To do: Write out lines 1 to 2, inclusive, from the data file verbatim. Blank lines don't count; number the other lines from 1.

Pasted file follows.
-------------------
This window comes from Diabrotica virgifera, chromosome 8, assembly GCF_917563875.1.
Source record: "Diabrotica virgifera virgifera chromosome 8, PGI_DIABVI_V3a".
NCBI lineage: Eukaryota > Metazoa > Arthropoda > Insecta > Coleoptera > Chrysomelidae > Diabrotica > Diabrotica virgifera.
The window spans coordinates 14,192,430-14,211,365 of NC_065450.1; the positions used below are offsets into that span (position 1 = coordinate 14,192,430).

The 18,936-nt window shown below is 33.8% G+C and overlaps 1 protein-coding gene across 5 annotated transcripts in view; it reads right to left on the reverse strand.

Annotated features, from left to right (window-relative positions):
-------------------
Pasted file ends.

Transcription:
This window comes from Diabrotica virgifera, chromosome 8, assembly GCF_917563875.1.
Source record: "Diabrotica virgifera virgifera chromosome 8, PGI_DIABVI_V3a".